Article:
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The MLK Assassination: Who Was Xavier von Koss?

Is it just a coincidence that at every major plot turn in the assassinations of JFK, MLK and RFK a “preacher,” “reverend,” “minister,” or “doctor” with some abstract credentials emerges to pivot either Lee Oswald, James Earl Ray, or Sirhan Sirhan closer to their fates? It is no different in the case of the death of MLK, and today we look further into one of these pivotal figures, a mysterious figure called Xavier von Koss.

Three months before Dr. King’s death at the Lorraine Motel on Mulberry St. in Memphis, Army veteran James Earl Ray was on Crenshaw Blvd. in Gardena, a suburb south of Los Angeles. For $20, von Koss advertised in the Los Angeles Times he could unlock the “Innermost Hidden Secrets of HYPNOTIC MIND-POWER.”

When William Bradford Huie interviewed von Koss for his 1970 book on Ray, He Slew the Dreamer, von Koss proclaimed himself an “internationally recognized authority on hypnosis and self-hypnosis.” And yet there is next to nothing on this supposed reputable hypnotist anywhere. Writing in the Los Angeles Times for a 2018 story on Ray’s sojourns in the Southland, reporter Matt Pearce remarked, “[von Koss] would probably be forgotten now, but his name appears briefly … an accidental witness to history.”

Ray had been in Los Angeles for six weeks before meeting with von Koss on January 4, 1968. He was on the lam, having escaped from the Missouri State Penitentiary serving a 20-year sentence for robbery (a grocery store), and using the alias ‘Eric S. Galt’ when he met von Koss.

But von Koss could not crack Ray’s subconscious. “[Ray] had stated he had wanted to use hypnosis to solve problems,” von Koss stated. von Koss handed off three popular self-help books to Ray/Galt: How to Cash in on Your Hidden Memory Powers; Self-Hypnotism: The Technique and Its Use in Daily Living; and Psycho-Cybernetics. Ray just happened to have all three copies on his person when he was arrested at Heathrow in London, June of 1968.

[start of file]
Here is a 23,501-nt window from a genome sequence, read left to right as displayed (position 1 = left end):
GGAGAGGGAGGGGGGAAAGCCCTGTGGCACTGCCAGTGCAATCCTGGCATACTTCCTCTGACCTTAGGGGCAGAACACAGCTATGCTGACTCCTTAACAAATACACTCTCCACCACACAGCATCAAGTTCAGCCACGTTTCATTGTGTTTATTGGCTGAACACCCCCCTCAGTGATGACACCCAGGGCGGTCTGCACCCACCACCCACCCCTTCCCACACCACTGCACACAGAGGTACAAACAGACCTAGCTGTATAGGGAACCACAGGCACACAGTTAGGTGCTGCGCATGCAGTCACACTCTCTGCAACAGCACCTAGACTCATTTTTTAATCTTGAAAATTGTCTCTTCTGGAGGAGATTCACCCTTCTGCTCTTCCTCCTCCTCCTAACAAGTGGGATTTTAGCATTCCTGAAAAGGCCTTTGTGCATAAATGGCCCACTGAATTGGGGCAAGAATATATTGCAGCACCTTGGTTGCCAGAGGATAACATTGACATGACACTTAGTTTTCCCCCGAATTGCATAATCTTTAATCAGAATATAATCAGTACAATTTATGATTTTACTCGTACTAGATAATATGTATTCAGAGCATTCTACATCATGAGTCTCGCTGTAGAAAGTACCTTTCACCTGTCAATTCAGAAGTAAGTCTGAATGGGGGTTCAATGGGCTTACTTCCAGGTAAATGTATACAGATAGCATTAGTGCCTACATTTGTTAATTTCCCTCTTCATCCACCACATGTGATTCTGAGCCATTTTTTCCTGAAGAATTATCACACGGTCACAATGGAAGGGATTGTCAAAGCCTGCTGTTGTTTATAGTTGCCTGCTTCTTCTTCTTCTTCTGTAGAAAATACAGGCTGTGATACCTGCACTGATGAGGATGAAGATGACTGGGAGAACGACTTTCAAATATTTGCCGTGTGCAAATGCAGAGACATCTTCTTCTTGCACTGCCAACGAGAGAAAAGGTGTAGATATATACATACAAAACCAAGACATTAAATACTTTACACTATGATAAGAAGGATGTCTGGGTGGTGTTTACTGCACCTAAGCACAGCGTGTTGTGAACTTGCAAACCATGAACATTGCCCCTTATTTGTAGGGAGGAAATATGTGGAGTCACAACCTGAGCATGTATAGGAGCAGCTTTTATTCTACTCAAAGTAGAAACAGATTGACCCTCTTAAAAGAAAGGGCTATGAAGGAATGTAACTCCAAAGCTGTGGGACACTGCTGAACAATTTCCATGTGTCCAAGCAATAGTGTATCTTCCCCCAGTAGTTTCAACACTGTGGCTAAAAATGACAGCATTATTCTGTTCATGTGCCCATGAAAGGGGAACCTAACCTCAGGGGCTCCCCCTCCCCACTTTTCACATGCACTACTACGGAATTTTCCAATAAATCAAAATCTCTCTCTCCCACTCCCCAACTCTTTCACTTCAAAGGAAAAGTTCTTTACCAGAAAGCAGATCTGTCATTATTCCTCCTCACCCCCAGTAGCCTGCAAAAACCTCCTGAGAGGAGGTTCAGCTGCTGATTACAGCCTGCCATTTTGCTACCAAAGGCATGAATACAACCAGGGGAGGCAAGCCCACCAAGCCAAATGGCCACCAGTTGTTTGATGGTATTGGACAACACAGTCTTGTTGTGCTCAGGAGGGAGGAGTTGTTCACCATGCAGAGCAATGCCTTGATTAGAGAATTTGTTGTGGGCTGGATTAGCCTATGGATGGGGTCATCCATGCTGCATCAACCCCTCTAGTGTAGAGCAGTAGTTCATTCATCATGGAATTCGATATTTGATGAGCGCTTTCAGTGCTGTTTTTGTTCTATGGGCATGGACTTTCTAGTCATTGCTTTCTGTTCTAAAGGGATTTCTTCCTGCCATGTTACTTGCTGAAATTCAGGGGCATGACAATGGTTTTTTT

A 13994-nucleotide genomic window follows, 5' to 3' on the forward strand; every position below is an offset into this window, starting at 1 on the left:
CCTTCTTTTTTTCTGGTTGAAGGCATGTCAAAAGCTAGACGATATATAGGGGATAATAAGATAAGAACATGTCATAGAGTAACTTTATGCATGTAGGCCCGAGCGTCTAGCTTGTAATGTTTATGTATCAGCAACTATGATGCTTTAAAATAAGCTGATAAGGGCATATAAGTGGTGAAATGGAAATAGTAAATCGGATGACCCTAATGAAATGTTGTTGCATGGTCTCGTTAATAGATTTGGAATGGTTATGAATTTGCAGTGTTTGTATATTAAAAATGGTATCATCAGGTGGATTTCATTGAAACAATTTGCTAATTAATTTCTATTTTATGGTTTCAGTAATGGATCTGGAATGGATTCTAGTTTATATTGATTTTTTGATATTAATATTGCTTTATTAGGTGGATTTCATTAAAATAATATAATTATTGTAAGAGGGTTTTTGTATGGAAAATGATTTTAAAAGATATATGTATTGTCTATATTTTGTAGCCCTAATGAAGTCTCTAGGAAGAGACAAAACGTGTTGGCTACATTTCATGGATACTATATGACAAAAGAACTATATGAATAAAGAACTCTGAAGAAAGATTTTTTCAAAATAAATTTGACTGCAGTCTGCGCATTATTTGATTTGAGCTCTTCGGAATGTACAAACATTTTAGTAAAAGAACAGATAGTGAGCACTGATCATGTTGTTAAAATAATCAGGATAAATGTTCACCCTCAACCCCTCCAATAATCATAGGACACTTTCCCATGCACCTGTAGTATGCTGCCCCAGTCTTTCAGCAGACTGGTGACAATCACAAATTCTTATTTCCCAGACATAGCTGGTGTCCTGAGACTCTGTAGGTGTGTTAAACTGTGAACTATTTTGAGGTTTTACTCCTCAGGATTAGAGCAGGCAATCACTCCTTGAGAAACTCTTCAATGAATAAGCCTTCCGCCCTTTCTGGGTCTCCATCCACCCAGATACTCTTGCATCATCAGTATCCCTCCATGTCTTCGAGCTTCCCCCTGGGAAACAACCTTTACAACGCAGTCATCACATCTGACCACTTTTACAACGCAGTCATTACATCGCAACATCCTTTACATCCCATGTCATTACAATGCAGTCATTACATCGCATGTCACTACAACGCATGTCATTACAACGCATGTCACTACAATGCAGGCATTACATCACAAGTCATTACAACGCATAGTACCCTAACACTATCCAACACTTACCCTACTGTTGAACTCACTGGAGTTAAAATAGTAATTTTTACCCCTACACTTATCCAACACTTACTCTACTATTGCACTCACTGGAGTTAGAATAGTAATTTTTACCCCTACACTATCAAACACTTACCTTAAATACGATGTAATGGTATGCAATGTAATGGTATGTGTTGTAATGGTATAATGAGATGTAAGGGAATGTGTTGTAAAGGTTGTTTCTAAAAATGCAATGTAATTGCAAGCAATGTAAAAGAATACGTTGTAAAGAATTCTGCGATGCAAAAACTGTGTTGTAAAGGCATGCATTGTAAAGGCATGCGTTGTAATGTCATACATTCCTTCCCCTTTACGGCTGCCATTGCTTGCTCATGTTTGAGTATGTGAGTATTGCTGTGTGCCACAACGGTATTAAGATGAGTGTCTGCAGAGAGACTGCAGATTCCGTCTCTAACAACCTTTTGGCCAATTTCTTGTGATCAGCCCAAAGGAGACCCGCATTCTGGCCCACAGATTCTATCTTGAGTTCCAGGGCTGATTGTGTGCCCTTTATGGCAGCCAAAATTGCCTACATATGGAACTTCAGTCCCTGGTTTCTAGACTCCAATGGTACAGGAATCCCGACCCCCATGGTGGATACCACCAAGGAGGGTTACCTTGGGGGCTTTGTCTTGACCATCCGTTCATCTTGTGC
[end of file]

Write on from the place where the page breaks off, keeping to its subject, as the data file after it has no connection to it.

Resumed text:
Xavier von Koss quickly disappears from the scene, his mission accomplished. The ads for his hypnosis business on Crenshaw Blvd. also vanishes, and there is not a word from him again.

As we see both with Oswald and Sirhan Sirhan, a reverend appears to shed some light on their movements, to implicate them in their guilt. von Koss indeed might have been forgotten by now, but anyone who has studied the movements of wandering bishops in the underworld knows there is more than meets the eye.

We have next to nothing on von Koss’s background. What were his credentials to offer a four-week course for $20? In what church was he a reverend? A FOIA attempt from this writer met a dead end. Other researchers made some tantalizing but unsubstantiated claims about von Koss: from Covert Action Magazine: “Xavier von Koss, had been an Army intelligence officer and was likely brought over under Operation Paperclip (which brought Nazi scientists to the U.S.).” Jesse Ventura: “von Koss seems to have also been involved in intelligence work.”

More likely, von Koss was an underling of the mad bishop himself, Earl Anglin James, the Toronto-based forger of diplomas, clerical documents, and anything in between. James even made a nonsensical claim he was James Earl Ray’s father — which, of course, he wasn’t. But von Koss claimed to be the head of the International Society of Hypnosis, a title nearly identical with a diploma mill called the International Hypnotists, of which Earl Anglin James was “dean.”

“I think the guy [Earl Anglin James] is pretending to be nuts, possibly as a cover,” Queen’s University Classics professor, Richard Bernabei, wrote to assassination researcher Harold Weisberg.

As with the prominence of reverends and ministers, hypnosis looms over the assassinations of MLK and the Kennedy Brothers: Ferrie suggested JFK’s assassin was hypnotized, and Dr. Bernard Diamond thought Sirhan Sirhan hypnotized himself before the shooting of RFK (not an uncommon practice — von Koss offered courses in it). The possible role of Dr. William Bryan and his American Institute of Hypnosis is also not to be dismissed out of hand relating to Sirhan.

As for the specter called Xavier von Koss, many questions remain. He was Swedish born, and at age twenty in 1930 made passing headlines when he rode a pony from Fort Worth to Los Angeles (as Anton Bogislav Josef Havier Baron Von Koss), with the intent to live in Berkeley where “I have many friends whom I met when employed at the United States consulate in Geneva.”

However, when this writer contacted the U.S. consulate in Geneva in 2023, there was no record of a von Koss having ever worked there.

Xavier von Koss, 1930

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